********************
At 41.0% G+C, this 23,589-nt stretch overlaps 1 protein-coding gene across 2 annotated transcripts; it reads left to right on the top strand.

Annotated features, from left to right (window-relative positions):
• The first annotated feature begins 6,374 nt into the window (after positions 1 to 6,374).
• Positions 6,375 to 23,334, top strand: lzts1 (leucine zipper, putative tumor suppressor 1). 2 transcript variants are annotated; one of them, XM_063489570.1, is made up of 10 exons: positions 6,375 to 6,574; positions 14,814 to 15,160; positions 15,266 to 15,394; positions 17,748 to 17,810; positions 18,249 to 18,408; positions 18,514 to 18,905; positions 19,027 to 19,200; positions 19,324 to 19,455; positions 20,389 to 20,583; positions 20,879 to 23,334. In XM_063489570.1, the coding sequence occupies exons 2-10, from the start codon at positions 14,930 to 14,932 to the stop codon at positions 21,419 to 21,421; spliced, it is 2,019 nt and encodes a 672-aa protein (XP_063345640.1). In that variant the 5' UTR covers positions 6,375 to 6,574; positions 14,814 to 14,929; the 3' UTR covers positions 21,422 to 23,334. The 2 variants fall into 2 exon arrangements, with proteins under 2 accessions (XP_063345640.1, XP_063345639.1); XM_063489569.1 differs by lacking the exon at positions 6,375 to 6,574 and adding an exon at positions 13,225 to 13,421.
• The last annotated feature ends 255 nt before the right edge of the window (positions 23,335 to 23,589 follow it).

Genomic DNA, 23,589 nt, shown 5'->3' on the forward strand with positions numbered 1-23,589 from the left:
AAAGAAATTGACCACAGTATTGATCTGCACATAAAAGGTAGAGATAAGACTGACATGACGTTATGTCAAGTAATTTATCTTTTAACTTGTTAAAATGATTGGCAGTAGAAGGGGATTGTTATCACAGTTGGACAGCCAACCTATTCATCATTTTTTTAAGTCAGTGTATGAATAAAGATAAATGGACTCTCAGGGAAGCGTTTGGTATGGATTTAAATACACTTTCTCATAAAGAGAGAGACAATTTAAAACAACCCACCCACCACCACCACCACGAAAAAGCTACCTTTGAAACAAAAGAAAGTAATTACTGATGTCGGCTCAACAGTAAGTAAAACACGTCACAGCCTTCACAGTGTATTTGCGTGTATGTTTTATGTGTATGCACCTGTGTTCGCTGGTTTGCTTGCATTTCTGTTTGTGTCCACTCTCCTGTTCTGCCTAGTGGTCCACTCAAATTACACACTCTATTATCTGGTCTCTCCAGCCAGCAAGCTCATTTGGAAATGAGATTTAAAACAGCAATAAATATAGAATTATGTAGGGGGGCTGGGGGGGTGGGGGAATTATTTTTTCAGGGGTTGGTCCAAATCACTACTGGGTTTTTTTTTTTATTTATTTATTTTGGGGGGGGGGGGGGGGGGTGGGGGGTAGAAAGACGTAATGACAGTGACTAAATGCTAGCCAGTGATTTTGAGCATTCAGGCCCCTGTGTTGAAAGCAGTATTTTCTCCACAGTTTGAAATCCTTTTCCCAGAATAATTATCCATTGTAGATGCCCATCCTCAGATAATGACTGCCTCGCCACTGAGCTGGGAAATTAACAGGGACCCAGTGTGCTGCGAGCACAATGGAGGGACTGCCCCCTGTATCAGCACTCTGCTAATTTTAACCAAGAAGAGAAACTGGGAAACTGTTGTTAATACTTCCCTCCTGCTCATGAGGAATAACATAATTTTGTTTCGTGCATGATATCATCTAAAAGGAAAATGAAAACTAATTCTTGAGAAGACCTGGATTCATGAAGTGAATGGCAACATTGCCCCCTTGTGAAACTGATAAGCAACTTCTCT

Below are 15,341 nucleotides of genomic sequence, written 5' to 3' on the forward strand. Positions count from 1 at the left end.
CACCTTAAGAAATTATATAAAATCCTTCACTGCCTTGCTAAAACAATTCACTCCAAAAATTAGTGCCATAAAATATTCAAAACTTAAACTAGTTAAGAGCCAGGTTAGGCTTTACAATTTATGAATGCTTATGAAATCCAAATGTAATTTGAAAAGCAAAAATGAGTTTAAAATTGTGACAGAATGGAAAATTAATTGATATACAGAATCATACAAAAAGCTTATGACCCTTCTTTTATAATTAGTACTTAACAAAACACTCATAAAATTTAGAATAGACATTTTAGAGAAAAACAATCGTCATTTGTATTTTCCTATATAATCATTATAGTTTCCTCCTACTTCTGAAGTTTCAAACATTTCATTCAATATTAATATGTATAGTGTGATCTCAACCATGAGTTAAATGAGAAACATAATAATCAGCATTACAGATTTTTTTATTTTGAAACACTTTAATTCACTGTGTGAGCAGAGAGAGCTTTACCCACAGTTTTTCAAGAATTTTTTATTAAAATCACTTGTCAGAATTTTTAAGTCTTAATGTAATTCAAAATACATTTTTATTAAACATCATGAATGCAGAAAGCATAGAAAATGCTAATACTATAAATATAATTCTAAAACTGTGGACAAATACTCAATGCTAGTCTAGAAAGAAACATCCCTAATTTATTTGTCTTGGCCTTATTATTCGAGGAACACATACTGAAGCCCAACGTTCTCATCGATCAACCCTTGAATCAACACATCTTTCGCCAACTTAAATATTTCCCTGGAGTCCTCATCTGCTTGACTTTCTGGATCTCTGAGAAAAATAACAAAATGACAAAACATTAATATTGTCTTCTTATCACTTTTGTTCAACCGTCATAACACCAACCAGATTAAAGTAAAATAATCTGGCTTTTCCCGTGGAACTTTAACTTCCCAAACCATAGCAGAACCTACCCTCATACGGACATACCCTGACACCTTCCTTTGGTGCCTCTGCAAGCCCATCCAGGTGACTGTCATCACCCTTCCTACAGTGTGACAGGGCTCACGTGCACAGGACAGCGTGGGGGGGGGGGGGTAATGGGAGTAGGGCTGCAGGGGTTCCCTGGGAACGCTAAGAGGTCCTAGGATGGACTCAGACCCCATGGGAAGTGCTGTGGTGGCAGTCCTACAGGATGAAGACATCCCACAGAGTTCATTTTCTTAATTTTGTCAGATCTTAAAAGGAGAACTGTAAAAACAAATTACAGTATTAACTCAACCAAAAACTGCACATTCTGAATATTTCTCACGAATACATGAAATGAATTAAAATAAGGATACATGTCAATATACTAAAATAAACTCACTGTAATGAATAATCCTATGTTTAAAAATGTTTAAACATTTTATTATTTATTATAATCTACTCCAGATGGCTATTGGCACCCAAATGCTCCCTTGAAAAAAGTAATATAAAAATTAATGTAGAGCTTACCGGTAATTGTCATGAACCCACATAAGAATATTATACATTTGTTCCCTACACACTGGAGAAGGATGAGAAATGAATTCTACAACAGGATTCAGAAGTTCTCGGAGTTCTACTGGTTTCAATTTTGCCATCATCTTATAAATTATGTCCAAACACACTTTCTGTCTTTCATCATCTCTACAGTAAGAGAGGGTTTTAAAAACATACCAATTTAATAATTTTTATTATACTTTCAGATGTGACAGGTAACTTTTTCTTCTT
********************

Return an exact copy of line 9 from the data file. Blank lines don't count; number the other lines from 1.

CACCTTAAGAAATTATATAAAATCCTTCACTGCCTTGCTAAAACAATTCACTCCAAAAATTAGTGCCATAAAATATTCAAAACTTAAACTAGTTAAGAGCCAGGTTAGGCTTTACAATTTATGAATGCTTATGAAATCCAAATGTAATTTGAAAAGCAAAAATGAGTTTAAAATTGTGACAGAATGGAAAATTAATTGATATACAGAATCATACAAAAAGCTTATGACCCTTCTTTTATAATTAGTACTTAACAAAACACTCATAAAATTTAGAATAGACATTTTAGAGAAAAACAATCGTCATTTGTATTTTCCTATATAATCATTATAGTTTCCTCCTACTTCTGAAGTTTCAAACATTTCATTCAATATTAATATGTATAGTGTGATCTCAACCATGAGTTAAATGAGAAACATAATAATCAGCATTACAGATTTTTTTATTTTGAAACACTTTAATTCACTGTGTGAGCAGAGAGAGCTTTACCCACAGTTTTTCAAGAATTTTTTATTAAAATCACTTGTCAGAATTTTTAAGTCTTAATGTAATTCAAAATACATTTTTATTAAACATCATGAATGCAGAAAGCATAGAAAATGCTAATACTATAAATATAATTCTAAAACTGTGGACAAATACTCAATGCTAGTCTAGAAAGAAACATCCCTAATTTATTTGTCTTGGCCTTATTATTCGAGGAACACATACTGAAGCCCAACGTTCTCATCGATCAACCCTTGAATCAACACATCTTTCGCCAACTTAAATATTTCCCTGGAGTCCTCATCTGCTTGACTTTCTGGATCTCTGAGAAAAATAACAAAATGACAAAACATTAATATTGTCTTCTTATCACTTTTGTTCAACCGTCATAACACCAACCAGATTAAAGTAAAATAATCTGGCTTTTCCCGTGGAACTTTAACTTCCCAAACCATAGCAGAACCTACCCTCATACGGACATACCCTGACACCTTCCTTTGGTGCCTCTGCAAGCCCATCCAGGTGACTGTCATCACCCTTCCTACAGTGTGACAGGGCTCACGTGCACAGGACAGCGTGGGGGGGGGGGGGTAATGGGAGTAGGGCTGCAGGGGTTCCCTGGGAACGCTAAGAGGTCCTAGGATGGACTCAGACCCCATGGGAAGTGCTGTGGTGGCAGTCCTACAGGATGAAGACATCCCACAGAGTTCATTTTCTTAATTTTGTCAGATCTTAAAAGGAGAACTGTAAAAACAAATTACAGTATTAACTCAACCAAAAACTGCACATTCTGAATATTTCTCACGAATACATGAAATGAATTAAAATAAGGATACATGTCAATATACTAAAATAAACTCACTGTAATGAATAATCCTATGTTTAAAAATGTTTAAACATTTTATTATTTATTATAATCTACTCCAGATGGCTATTGGCACCCAAATGCTCCCTTGAAAAAAGTAATATAAAAATTAATGTAGAGCTTACCGGTAATTGTCATGAACCCACATAAGAATATTATACATTTGTTCCCTACACACTGGAGAAGGATGAGAAATGAATTCTACAACAGGATTCAGAAGTTCTCGGAGTTCTACTGGTTTCAATTTTGCCATCATCTTATAAATTATGTCCAAACACACTTTCTGTCTTTCATCATCTCTACAGTAAGAGAGGGTTTTAAAAACATACCAATTTAATAATTTTTATTATACTTTCAGATGTGACAGGTAACTTTTTCTTCTT